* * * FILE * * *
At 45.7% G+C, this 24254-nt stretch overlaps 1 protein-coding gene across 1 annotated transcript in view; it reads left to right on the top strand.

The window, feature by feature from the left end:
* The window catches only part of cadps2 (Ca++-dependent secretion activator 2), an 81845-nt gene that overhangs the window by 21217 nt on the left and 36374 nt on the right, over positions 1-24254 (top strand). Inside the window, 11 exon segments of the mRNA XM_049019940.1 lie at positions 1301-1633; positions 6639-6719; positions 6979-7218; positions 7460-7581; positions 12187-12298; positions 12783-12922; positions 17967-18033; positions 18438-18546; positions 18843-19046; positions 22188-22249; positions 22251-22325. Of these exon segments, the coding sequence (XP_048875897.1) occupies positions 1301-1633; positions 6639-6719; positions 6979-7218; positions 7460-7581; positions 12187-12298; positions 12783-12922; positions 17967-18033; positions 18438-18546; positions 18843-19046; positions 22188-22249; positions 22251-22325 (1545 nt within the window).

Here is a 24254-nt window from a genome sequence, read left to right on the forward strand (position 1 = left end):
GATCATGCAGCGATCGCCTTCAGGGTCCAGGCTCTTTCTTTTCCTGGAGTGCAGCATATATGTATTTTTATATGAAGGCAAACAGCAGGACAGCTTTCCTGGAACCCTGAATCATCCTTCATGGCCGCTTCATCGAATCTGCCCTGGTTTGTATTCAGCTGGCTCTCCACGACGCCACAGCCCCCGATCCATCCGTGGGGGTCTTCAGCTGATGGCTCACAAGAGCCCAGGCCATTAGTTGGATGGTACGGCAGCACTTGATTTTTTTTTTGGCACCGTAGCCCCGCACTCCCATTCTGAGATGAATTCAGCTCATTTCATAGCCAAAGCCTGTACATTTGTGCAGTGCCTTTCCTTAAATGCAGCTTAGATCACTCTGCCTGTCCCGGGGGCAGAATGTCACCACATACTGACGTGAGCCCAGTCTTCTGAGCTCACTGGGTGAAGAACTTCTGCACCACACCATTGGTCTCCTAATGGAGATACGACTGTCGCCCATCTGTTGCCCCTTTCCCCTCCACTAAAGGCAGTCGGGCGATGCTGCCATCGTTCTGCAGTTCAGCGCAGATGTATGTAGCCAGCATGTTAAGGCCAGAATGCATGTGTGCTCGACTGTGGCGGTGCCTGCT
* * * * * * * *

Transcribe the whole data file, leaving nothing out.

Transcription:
At 45.7% G+C, this 24254-nt stretch overlaps 1 protein-coding gene across 1 annotated transcript in view; it reads left to right on the top strand.

The window, feature by feature from the left end:
* The window catches only part of cadps2 (Ca++-dependent secretion activator 2), an 81845-nt gene that overhangs the window by 21217 nt on the left and 36374 nt on the right, over positions 1-24254 (top strand). Inside the window, 11 exon segments of the mRNA XM_049019940.1 lie at positions 1301-1633; positions 6639-6719; positions 6979-7218; positions 7460-7581; positions 12187-12298; positions 12783-12922; positions 17967-18033; positions 18438-18546; positions 18843-19046; positions 22188-22249; positions 22251-22325. Of these exon segments, the coding sequence (XP_048875897.1) occupies positions 1301-1633; positions 6639-6719; positions 6979-7218; positions 7460-7581; positions 12187-12298; positions 12783-12922; positions 17967-18033; positions 18438-18546; positions 18843-19046; positions 22188-22249; positions 22251-22325 (1545 nt within the window).

Here is a 24254-nt window from a genome sequence, read left to right on the forward strand (position 1 = left end):
GATCATGCAGCGATCGCCTTCAGGGTCCAGGCTCTTTCTTTTCCTGGAGTGCAGCATATATGTATTTTTATATGAAGGCAAACAGCAGGACAGCTTTCCTGGAACCCTGAATCATCCTTCATGGCCGCTTCATCGAATCTGCCCTGGTTTGTATTCAGCTGGCTCTCCACGACGCCACAGCCCCCGATCCATCCGTGGGGGTCTTCAGCTGATGGCTCACAAGAGCCCAGGCCATTAGTTGGATGGTACGGCAGCACTTGATTTTTTTTTTGGCACCGTAGCCCCGCACTCCCATTCTGAGATGAATTCAGCTCATTTCATAGCCAAAGCCTGTACATTTGTGCAGTGCCTTTCCTTAAATGCAGCTTAGATCACTCTGCCTGTCCCGGGGGCAGAATGTCACCACATACTGACGTGAGCCCAGTCTTCTGAGCTCACTGGGTGAAGAACTTCTGCACCACACCATTGGTCTCCTAATGGAGATACGACTGTCGCCCATCTGTTGCCCCTTTCCCCTCCACTAAAGGCAGTCGGGCGATGCTGCCATCGTTCTGCAGTTCAGCGCAGATGTATGTAGCCAGCATGTTAAGGCCAGAATGCATGTGTGCTCGACTGTGGCGGTGCCTGCT